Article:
In Cartesian Coordinate System, the position of an object is given by a position vector:
$$\vec R=X \hat{i} + Y\hat{j} $$

We move $X$ units in $\hat{i}$ direction and $Y$ units in $\hat {j}$ direction to get the position.

Now while using the spherical coordinate system, why is the position vector just $$\vec R = r \hat{r}$$

and not $$\vec R= r \hat{r} + \theta \hat{\theta}$$

Doesn't it make sense to say that I'm moving $r$ units in $\hat{r}$ direction and $\theta$ units in $\hat{\theta}$ direction $?$


This is the acceleration vector in spherical coordinate system. Upon closer examination, I can't say what this is. There are four components for acceleration in two dimensions:

  1. Linear Acceleration in $\hat{r}$ direction.
  2. Centripetal Acceleration in $-\hat{r}$.
  3. Tangential Acceleration in $\hat{\theta}$ direction.
  4. Coriolis Acceleration in $\hat{\theta}$ direction.

As a whole, it is $$\vec a = (\ddot{r} - r\dot{\theta}^2)\hat{r}+(2\dot{r}\dot{\theta}+r\ddot{\theta})\hat{\theta}$$.

I don't understand is that the frame is non-inertial since rotation occurs and unit vectors are also rotating, then how can we have centripetal force in a non-inertial frame? Shouldn't $r\dot{\theta}^2$ be in $\hat{r}$ direction rather than $-\hat{r}$ direction because the frame rotates, and shouldn't it be centrifugal force?


2 Answers 2


The main thing, I think, to understand about Carteisan coordinates in comparison to other coordinates is that Cartesian coordinates are unique in that they are the same all over space. That is, the unit vector $\hat{x}$ and $\hat{y}$ are independent of position. This is not the case for spherical coordinates, here the unit vectors themselves are functions of the angle. $\hat{r}$ points at different directions depending on where you are! On the one hand, it indeed means that $\vec{R} = r \hat{r}$, which seems very simple, but on the other hand it means that when we take derivatives, we have to derive the unit vector itself! (which we do not need to do in Cartesian coordinates)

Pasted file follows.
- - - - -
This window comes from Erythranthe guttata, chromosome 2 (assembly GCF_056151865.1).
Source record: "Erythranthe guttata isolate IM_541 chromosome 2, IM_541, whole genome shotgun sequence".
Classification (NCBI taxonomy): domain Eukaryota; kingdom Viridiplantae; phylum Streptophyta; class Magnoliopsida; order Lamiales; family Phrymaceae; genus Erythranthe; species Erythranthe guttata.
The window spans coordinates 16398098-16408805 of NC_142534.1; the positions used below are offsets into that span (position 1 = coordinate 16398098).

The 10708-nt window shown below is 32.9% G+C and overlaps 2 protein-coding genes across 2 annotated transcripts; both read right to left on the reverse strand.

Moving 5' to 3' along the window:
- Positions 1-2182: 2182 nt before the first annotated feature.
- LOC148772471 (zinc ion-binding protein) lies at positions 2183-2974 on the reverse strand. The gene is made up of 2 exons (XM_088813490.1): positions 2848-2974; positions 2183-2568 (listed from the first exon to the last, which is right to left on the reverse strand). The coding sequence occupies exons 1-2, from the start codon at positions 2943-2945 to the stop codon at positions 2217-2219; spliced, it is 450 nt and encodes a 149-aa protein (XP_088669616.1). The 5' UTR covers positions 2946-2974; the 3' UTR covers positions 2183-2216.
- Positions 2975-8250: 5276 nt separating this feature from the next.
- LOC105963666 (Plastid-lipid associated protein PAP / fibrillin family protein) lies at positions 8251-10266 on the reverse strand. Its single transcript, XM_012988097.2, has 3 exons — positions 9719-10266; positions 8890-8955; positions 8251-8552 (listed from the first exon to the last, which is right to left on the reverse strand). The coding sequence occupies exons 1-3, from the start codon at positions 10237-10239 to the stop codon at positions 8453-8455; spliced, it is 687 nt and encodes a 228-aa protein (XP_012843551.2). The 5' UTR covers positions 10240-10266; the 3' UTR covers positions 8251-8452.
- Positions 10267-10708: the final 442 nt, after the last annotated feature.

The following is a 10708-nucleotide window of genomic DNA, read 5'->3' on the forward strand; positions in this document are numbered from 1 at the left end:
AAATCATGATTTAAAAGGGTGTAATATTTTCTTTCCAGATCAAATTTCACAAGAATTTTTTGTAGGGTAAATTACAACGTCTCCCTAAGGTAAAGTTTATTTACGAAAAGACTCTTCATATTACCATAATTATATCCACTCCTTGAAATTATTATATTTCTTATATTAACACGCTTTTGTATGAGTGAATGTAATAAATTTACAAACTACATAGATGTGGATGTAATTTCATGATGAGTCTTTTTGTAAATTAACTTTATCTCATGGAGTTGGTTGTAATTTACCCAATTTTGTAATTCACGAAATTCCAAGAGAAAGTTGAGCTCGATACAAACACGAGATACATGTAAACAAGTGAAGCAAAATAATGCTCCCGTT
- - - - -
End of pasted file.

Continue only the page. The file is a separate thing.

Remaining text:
So $\dot{\vec{R}} = \dot{r}\hat{r} + r \dot{\hat{r}} = \dot{r}\hat{r} + r \dot{\theta} \hat{\theta} $ where the second term comes out when you look at the derivative of $\hat{r}$ itself.

It is best to convince yourself in that, I believe, by looking at the relation to the fixed Cartesian coordinates $$ \hat{r} = \cos(\theta)\hat{x} + \sin(\theta)\hat{y} \to \dot{\hat{r}} = \dot{\theta}[-\sin(\theta)\hat{x} + \cos(\theta)\hat{y}]=\dot{\theta}\hat{\theta}$$ and you can continue to take the second derivatives as well, to get the expression for the acceleration in spherical coordinates.


Shouldn't $r\dot{\theta}^2$ be in $\hat{r}$ direction rather than $-\hat{r}$ direction because the frame rotates, and shouldn't it be centrifugal force?

Here is an easy way to see why the sign is negative. Consider the radial component $$\vec a = (\ddot{r} - r\dot{\theta}^2)\hat{r}$$

If $r$ is constant, $\ddot{r}=0$. The object is moving in a circle, and the acceleration in circular motion is directed inwards towards the origin, i.e. in the $-\hat{r}$ direction with magnitude $r\dot{\theta}^2$. Therefore, the term is $- r\dot{\theta}^2\hat{r}$.

  • $\begingroup$ ,we are talking about a rotating(non inertial) frame here ,so it shouldn't be centripetal ,it should be centrifugal and in $\hat{θ}$ we have a component with its magnitude as $2\dot{r}\dot{θ}$ ,it's coriolis acceleration ,it should have a negative sign right,if we are considering a non inertial frame ? $\endgroup$
    – Harry Case
    Sep 27, 2021 at 12:59
  • $\begingroup$ @HarryCase Deriving the expression does not imply that we have switched into a rotating frame. We are still in the lab frame. We are just expressing the acceleration in polar coordinates. But we are still in the lab frame. $\endgroup$ Sep 27, 2021 at 13:08
  • $\begingroup$ @HarryCase So we have $\vec a = (\ddot{r} - r\dot{\theta}^2)\hat{r}+(2\dot{r}\dot{\theta}+r\ddot{\theta})\hat{\theta} = \ddot{x}\hat{x}+\ddot{y}\hat{y}+\ddot{z}\hat{z}$. They represent the same vector which is the acceleration in the lab frame. $\endgroup$ Sep 27, 2021 at 13:11
  • $\begingroup$ But how does $Coriolis$ $Acceleration$ arise in a lab frame ?,. $2\dot{r}\dot{\theta}$ -What is the meaning of this term in $\hat{\theta}$ $\endgroup$
    – Harry Case
    Sep 30, 2021 at 8:50
  • $\begingroup$ @HarryCase There is no Coriolis acceleration or any other fictitious acceleration in the lab frame. The extra terms are there because the coordinate lines of constant $r$ and $\theta$ do not correspond to inertial frames (at least one of them are not straight). This means that $\ddot{r}=0$ and $\ddot{\theta}=0$ do not describe straight lines and the must be additional terms. $\endgroup$ Oct 1, 2021 at 12:39

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